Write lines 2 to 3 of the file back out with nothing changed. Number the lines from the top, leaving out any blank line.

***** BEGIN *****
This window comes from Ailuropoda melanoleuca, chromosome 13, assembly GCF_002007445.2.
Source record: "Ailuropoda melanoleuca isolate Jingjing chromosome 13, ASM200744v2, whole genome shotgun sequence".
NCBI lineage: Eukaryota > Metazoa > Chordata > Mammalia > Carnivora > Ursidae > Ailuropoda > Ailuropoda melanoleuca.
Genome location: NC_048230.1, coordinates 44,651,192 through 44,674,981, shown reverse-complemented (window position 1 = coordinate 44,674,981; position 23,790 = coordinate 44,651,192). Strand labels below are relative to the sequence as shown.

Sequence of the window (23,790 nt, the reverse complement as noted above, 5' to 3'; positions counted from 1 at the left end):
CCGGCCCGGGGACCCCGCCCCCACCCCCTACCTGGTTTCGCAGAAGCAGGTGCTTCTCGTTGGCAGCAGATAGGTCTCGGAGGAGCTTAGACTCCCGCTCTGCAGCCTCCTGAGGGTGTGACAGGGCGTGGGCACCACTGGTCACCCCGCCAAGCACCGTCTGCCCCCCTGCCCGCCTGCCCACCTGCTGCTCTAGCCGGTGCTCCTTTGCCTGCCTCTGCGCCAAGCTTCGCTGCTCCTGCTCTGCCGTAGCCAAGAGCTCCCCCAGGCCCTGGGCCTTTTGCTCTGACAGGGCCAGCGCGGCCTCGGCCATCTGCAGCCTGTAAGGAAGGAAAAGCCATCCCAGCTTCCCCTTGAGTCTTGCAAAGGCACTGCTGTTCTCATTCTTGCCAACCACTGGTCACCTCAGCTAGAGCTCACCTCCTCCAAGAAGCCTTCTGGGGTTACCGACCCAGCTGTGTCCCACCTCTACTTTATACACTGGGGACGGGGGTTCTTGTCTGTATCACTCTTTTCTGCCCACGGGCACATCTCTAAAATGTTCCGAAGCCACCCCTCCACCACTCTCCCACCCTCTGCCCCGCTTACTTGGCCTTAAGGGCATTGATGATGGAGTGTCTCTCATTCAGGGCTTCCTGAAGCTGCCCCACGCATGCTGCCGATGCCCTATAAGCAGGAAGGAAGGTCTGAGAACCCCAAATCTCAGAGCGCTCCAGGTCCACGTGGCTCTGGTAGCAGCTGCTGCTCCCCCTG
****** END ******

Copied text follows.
Source record: "Ailuropoda melanoleuca isolate Jingjing chromosome 13, ASM200744v2, whole genome shotgun sequence".
NCBI lineage: Eukaryota > Metazoa > Chordata > Mammalia > Carnivora > Ursidae > Ailuropoda > Ailuropoda melanoleuca.